12. The detector system as recited in claim 10 in which the modulating frequency is changed over a range of values as the focal point scans the region to be imaged, and the detector receives the sonic waves produced at the corresponding frequencies.
This invention was made with U.S. Government support awarded by the National Institute of Health (NIH) Grant No. CA 43920. The U.S. Government has certain rights in this invention.
This application is based upon United States provisional application Ser. No. 60/032,123 filed on Dec. 5, 1996.
The field of the invention is the detection and imaging of objects using acoustic beams.
In the field of medical imaging there are a number of modes in which ultrasound can be used to produce images of objects within a patient. The ultrasound transmitter may be placed on one side of the object and the sound transmitted through the object to the ultrasound receiver placed on the other side ("transmission" mode). With transmission mode methods, an image may be produced in which the brightness of each image pixel is a function of the amplitude of the ultrasound that reaches the receiver ("attenuation mode"), or the brightness of each pixel is a function of the time required for the sound to reach the receiver ("time-of-flight" or "speed of sound" mode). In the alternative, the receiver may be positioned on the same side of the object as the transmitter and an image may be produced in which the brightness of each pixel is a function of the amplitude of the ultrasound reflected from the object back to the receiver ("reflection", "backscatter" or "echo" mode). In another mode of operation ("Doppler" mode) the movement of the object is detected and imaged by measuring the phase of the ultrasound reflected from the object back to the receiver.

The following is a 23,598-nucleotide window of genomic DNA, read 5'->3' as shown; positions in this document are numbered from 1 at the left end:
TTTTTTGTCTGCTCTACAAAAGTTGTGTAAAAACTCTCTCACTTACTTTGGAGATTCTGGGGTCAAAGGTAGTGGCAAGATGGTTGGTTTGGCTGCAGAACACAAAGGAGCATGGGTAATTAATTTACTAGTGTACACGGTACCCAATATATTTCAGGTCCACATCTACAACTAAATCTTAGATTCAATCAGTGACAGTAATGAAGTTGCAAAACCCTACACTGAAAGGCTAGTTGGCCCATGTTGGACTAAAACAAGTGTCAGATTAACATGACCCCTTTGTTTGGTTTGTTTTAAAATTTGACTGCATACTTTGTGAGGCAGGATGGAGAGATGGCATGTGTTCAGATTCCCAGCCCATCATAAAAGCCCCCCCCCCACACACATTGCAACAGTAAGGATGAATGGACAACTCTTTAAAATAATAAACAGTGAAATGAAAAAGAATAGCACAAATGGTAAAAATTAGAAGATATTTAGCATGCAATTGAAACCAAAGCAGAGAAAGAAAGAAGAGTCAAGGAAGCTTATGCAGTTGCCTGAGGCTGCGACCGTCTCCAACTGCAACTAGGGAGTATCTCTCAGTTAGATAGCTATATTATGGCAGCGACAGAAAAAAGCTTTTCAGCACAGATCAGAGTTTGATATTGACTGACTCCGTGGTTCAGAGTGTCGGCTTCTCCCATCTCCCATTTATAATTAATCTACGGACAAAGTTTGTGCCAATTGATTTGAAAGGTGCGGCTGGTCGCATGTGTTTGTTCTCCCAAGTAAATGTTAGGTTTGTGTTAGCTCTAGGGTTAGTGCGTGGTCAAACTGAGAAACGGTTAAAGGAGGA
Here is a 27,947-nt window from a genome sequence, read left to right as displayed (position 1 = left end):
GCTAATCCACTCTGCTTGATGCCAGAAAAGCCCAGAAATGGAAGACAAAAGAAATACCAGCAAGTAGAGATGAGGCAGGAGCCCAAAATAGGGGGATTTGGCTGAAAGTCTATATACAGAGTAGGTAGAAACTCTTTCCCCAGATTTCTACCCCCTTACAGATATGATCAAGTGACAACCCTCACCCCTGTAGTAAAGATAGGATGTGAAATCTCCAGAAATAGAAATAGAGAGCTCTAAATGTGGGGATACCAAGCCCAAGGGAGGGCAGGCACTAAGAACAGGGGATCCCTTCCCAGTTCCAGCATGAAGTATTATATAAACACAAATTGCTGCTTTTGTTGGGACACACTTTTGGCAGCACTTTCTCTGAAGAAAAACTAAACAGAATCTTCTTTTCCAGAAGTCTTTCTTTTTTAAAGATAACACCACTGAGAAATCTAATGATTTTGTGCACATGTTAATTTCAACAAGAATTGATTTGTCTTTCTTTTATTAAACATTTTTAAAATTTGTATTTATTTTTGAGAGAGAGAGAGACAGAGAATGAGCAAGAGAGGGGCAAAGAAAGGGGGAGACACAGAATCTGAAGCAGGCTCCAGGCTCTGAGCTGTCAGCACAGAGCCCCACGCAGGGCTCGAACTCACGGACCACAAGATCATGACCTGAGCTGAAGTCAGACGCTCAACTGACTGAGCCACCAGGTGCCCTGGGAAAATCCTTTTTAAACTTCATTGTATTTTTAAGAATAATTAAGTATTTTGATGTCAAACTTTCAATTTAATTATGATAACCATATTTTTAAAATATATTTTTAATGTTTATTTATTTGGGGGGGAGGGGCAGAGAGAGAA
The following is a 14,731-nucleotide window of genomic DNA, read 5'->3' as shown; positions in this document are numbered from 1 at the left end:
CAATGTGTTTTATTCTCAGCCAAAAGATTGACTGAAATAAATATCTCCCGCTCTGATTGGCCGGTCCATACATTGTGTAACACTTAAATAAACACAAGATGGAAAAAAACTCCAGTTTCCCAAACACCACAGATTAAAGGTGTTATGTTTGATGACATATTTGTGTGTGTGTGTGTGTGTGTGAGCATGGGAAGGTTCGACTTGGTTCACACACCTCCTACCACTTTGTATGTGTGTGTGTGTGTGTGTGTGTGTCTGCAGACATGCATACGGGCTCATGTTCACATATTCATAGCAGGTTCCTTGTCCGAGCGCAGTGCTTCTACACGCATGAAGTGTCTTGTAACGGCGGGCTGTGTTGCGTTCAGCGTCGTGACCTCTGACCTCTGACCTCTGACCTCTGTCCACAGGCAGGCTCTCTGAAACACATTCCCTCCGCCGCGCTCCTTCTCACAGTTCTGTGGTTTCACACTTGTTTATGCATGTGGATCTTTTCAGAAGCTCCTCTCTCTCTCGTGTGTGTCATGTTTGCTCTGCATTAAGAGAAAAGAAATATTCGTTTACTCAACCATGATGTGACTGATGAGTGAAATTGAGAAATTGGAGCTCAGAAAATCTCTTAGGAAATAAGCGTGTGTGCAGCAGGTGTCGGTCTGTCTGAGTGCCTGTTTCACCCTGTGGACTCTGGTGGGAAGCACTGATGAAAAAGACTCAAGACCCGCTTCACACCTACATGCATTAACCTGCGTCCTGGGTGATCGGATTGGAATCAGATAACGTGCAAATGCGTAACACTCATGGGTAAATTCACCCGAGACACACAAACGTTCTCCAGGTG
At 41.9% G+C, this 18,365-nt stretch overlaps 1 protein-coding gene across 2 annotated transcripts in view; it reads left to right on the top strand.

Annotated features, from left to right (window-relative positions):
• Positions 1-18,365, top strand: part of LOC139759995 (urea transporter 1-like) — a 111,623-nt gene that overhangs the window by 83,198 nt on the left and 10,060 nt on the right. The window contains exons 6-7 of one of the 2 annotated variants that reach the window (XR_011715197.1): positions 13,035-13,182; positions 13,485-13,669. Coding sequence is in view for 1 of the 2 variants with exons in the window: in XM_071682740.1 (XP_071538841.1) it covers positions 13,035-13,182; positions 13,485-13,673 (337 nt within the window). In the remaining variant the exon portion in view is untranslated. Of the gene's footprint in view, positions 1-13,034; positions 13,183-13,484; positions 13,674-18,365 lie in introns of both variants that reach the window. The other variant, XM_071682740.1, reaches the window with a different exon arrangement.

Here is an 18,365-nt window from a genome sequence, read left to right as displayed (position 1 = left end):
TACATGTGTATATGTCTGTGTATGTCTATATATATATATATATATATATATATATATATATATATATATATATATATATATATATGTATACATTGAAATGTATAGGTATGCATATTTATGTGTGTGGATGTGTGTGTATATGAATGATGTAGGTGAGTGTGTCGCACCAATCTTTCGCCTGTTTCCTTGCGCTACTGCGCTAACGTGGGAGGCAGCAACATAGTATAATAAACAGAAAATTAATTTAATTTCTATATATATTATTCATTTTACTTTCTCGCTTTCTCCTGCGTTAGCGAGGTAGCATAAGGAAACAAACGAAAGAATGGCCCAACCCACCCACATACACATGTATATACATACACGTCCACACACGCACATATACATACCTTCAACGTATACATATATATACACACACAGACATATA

In all of these medical imaging applications ultrasonic waves are transmitted and ultrasonic waves are received. The higher sonic frequencies enable precise beams to be formed in both the transmit and receive modes. Ultrasonic transducers for medical applications are constructed from one or more piezoelectric elements sandwiched between a pair of electrodes. Such piezoelectric elements are typically constructed of lead zirconate titanate (PZT), polyvinylidene diflouride (PVDF), or PZT ceramic/polymer composite. The electrodes are connected to a voltage source, and when a voltage waveform is applied, the piezoelectric elements change in size at a frequency corresponding to that of the applied voltage. When a voltage waveform is applied, the piezoelectric elements emits an ultrasonic wave into the media to which it is coupled at the frequencies contained in the excitation waveform. Conversely, when an ultrasonic wave strikes the piezoelectric element, the element produces a corresponding voltage across its electrodes. A number of such ultrasonic transducer constructions are disclosed in U.S. Pat. Nos. 4,217,684; 4,425,525; 4,441,503; 4,470,305 and 4,569,231.